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    Indonesia seeks a balance [NGW Magazine]


For an island country trying to cut down on cheap coal, its gas reserves could not be in a worse place, but it is determined to succeed. [NGW Magazine Volume 4, Issue 14]

by: Shardul Sharma

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Top Stories, Asia/Oceania, Premium, NGW Magazine Articles, Volume 4, Issue 14, Indonesia

Indonesia seeks a balance [NGW Magazine]

In common with other southeast Asian countries, Indonesia is ramping up its gas use, to satisfy economic growth while using cleaner fuel than coal. But there are difficulties of geography as most Indonesians live in the west of the country, primarily Java and Sumatra; while the major gas reserves lie in the east. There are not the pipelines to bring all the gas to where it is needed. To bridge the demand-supply gap, Indonesia had to import LNG in 2017.

To meet demand in the west, over $24bn will have to be spent on pipelines as well as liquefaction and regasification facilities by 2030, according to a report published by DBS Group early July. In the meantime, the lack of gas has resulted in greater reliance on diesel and coal.

“Indonesia’s robust economic growth outlook should bode well for the consumption of energy, including LNG. However, demand growth is expected to be mainly focused in Java and Sumatra (the western part of Indonesia), whose LNG consumption is currently limited by supply availability,” the report said.

The rising gas demand in Indonesia means that gas output will be redirected to the domestic market. Exports used to be the key sales avenue for LNG producers, as the prices in northeast Asia were higher and there were problems affecting local sales, including the abovementioned lack of delivery routes.

“With gas supply visibility for the next decade, Indonesia should be able to plan and execute its infrastructure requirements – encompassing pipeline, liquefaction, regasification, and power plant connection facilities for central and east Indonesia,” the report said.

At present, Indonesia’s gas infrastructure and pipelines are fragmented by the islands and the previous focus on other energy sources such as coal and oil. As the government shifts its focus to cleaner energy sources and reduces its dependence on oil imports, the feasibility and attractiveness of gas infrastructure projects have improved significantly.

Indonesia’s key LNG production units, such as Tangguh LNG as well as the planned Abadi LNG and Senoro Matindok LNG, are in east Indonesia. Early in July, Indonesia’s energy ministry approved Inpex’s revised plan of development (POD) for the Abadi LNG project. The revised POD is based on an onshore LNG development scheme with an annual LNG production capacity of 9.5mn metric tons/year. The project involves developing the Abadi gas field in the Masela Block, in the Arafura Sea. Inpex sees it coming on line no earlier than the end of the next decade, it said as it announced regulatory approval July 16.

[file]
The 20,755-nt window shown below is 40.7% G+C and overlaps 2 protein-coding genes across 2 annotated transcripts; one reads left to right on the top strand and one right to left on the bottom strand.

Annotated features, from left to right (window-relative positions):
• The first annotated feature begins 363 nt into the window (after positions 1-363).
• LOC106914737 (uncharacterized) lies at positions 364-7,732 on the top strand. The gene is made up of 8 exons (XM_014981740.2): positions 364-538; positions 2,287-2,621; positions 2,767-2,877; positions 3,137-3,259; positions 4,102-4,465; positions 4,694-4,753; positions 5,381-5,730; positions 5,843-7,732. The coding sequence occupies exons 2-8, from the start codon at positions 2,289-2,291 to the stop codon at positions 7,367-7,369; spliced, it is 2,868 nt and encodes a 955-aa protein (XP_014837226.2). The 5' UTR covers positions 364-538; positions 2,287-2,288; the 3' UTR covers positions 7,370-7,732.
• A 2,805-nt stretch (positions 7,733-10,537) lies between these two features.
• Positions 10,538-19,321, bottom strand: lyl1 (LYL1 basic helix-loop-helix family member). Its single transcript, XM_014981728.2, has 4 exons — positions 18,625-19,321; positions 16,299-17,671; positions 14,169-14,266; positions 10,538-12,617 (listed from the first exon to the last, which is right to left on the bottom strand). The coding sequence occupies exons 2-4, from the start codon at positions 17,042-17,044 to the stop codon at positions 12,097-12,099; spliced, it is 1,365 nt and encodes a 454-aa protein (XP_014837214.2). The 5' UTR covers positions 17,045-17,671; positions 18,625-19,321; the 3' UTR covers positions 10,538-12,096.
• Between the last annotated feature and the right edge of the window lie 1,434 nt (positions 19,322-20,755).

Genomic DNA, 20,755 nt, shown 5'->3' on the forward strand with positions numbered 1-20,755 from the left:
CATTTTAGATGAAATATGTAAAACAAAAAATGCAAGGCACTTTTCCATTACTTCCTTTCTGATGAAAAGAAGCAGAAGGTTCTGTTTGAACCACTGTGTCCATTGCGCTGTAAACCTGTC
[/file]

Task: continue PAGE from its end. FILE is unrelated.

"For Indonesia, making progress on Abadi is critical. Domestic LNG demand is expected to rise to 13mn mt/yr by 2030 as gas demand grows and production declines,” Wood McKenzie said in a separate report.

Feed gas potential from Kutai and Bintuni basins

Indonesia has been an LNG producer for the past 35 years and the industry was largely driven by the Arun and Bontang gas fields before Tangguh came online in 2004. Arun has now been converted into an LNG import terminal as the field was depleted but demand for gas was strong. Despite the decline in Indonesia’s existing capacity, according to the report, the country has several projects in the pipeline to sustain its gas and LNG output.

More than 60% of Indonesia’s reserves are in the eastern part of the archipelago. Kalimantan, Sulawesi, Maluku and West Papua are the gas- rich regions which, according to the report, are set to become the feed-gas points for the gas liquefaction plants.

In Kalimantan, Kutai Basin has the world’s largest gas field. The major production-sharing contract (PSC) there is the offshore Mahakam PSC with a total gas supply potential of 2.5bn ft3/day for Bontang LNG, albeit its production has declined in the past few years. Last year Pertamina took over the operatorship of Mahakam block from French Total and Japanese Inpex. The Mahakam block is one of the largest gas producing areas in Indonesia with 695 wells in operation. At the end of December 2017, Mahakam block production was 1.286bn ft3/d of gas.

The Bintuni basin started production in 2009 and has a peak production of 1bn ft3/d and serves as a feed-gas point for Tangguh LNG. Tangguh LNG train 3 is now under construction and will add 4mn mt/year to the Tangguh complex.

The DBS Group report believes that in the short term, Indonesia’s gas production will be supported by Medco Energi’s Block A Aceh which came online in March 2018. Other projects under development include the Abadi field and Indonesia Deep Water Development (IDD) Phase 2.

“This development is positive for Indonesia’s gas industry as the field is expected to bring about 150mn ft3/d of gas under DMO [domestic market obligation] and feed a 9.5mn mt/yr onshore liquefaction plant. For IDD Phase 2, the POD is nearly completed and construction is targeted to commence this year with Chevron as the contractor. The project has the potential to deliver 1.2bn ft3/d of gas,” the report said.

Key growth drivers

The key primary drivers of Indonesia’s gas production are power plants, fertiliser producers and industry. Industry is mostly concentrated in the west part, mainly in Java and Sumatra, where the infrastructure is most developed.